Limited edition of 1000. Not to be repressed. Comes with download card for wav files. Die-cut dress jacket and resealable “Japanese-style” sleeve.
Whitefield, who in the early ‘90s revived the gritty, analogue Funk sounds of the ‘60s and ‘70s with his Poets Of Rhythm, has been working with Now-Again Records for almost a decade, releasing a flock of acclaimed projects with Karl Hector & The Malcouns, Whitefield Brothers, Rodinia and the Original Raw Soul anthology.
He first started exploring African rhythms with the Whitefield Brothers in the late ‘90s, continuing in the ‘00s with Karl Hector & The Malcouns. He’s been instrumental in launching Ghanaian Afro Beat/Funk legend Ebo Taylor´s international career, decades after the maestro recorded the landmark albums that have inspired thousands. Whitefield recorded two new studio albums with Taylor and toured in his band between 2009 and 2013, where he met Taylor’s son Henry and percussionist/Singer Eric Owusu.
The trio now front the Johnny! band and find inspiration not only in Ghana’s hypnotic grooves, but also the full frontal fuzz guitar assault heard on the legion of 70s Zambian Zamrock albums recently reissued by Now-Again. Indeed, Whitefield credits his tours with Zamrock godfathers Rikki Ililonga and WITCH’s Jagari Chanda as instrumental in creating the Johnny’s sonic backdrop. The band is rounded out by Turkish drummer Bernd Oezsevim (Woima Collective, Rodinia) and Indonesian bassist/multi instrumentalist Tomi Simatupang (Whitefield Brothers).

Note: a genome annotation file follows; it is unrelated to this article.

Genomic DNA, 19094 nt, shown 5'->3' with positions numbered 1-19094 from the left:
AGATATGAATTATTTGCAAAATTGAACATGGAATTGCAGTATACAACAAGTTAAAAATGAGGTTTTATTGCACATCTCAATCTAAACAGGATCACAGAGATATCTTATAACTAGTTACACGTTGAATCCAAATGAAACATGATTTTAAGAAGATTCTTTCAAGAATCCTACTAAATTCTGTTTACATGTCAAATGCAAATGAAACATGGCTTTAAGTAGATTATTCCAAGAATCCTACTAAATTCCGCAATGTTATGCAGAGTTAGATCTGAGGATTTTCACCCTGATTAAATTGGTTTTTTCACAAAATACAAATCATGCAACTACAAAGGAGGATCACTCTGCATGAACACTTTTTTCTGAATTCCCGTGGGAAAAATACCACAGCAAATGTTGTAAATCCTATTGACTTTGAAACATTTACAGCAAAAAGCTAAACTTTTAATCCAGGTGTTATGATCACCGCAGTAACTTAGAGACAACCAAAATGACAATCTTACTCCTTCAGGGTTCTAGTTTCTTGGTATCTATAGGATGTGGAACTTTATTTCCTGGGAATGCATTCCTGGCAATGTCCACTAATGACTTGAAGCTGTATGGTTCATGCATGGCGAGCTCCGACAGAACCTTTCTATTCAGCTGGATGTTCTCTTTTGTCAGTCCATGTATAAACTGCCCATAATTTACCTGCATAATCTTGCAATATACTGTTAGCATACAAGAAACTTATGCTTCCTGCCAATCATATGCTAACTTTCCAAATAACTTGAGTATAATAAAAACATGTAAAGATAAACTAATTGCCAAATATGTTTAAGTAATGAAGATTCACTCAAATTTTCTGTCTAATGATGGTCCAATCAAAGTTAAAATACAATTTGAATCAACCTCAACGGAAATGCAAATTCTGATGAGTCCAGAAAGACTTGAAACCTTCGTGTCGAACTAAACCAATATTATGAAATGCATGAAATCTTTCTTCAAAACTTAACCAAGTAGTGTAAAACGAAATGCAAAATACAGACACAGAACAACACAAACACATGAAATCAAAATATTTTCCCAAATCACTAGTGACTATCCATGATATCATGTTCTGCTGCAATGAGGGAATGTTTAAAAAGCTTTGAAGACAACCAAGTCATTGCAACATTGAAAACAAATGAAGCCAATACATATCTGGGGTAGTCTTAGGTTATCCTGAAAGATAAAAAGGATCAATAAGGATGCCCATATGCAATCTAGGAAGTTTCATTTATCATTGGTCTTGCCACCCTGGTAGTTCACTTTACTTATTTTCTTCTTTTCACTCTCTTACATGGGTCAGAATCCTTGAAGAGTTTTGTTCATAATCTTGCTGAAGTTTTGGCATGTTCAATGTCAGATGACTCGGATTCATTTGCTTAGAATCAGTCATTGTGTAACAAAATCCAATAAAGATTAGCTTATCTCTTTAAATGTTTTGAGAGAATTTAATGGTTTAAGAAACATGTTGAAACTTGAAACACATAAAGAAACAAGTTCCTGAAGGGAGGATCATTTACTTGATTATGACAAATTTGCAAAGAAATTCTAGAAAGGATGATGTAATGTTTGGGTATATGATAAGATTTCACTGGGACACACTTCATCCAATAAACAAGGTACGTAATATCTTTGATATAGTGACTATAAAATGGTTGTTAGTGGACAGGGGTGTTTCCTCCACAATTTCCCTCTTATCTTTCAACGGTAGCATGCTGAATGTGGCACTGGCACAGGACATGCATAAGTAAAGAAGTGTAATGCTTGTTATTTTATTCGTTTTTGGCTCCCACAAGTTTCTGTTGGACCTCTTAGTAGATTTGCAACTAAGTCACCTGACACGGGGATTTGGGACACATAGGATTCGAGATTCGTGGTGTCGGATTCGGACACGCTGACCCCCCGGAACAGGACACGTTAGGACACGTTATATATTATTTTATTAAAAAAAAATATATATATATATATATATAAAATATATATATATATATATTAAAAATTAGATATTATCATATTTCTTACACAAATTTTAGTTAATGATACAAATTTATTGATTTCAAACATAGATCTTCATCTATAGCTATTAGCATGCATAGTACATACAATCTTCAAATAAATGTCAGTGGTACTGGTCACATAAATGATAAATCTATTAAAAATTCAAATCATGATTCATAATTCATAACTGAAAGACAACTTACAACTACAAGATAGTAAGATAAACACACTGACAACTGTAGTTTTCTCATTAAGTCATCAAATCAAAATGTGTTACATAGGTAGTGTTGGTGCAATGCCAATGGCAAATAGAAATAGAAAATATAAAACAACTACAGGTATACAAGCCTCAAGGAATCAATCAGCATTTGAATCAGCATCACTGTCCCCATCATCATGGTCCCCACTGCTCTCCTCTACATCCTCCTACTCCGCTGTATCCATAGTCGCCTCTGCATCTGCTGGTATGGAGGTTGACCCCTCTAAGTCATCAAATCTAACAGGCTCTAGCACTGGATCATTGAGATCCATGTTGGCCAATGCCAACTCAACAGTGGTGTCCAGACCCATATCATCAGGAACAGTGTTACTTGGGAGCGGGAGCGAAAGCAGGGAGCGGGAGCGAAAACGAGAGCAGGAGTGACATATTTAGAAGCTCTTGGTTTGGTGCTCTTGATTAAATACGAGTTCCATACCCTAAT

This is Dance Rock at the core with the possibilities to stretch out and go into psychedelic realms. The results, spread out over three 7” singles and pressed in a run of 1000 units each, speak for themselves. Every record comes with a download card for WAV files of all six tracks (vocals and instrumentals from each release) and point at a new direction for the music inspired by the Great Continent. One that takes a direction once mocked as derivative and asserts its importance on the globe’s current musical stage.
One of the great psychedelic rock albums is finally back in print on vinyl in a band-licensed reissue. Its roots are in Puerto Rican teenage garage rockers; it was recorded in the Dominican Republic at the high-point of the flower power era; it was only ever pressed in a miniscule run in Mexico in 1969.
Now one of the most sought after rock artifacts on the planet, Kaleidoscope is remastered and reissued with an extensive, photo-filled booklet with the story of the band and their album by historian Enrique Rivas Viniegra.
P.S. If you dig trivia, Kaleidoscope’s “Let Me Try” was sampled for Beyonce’s “Freedom”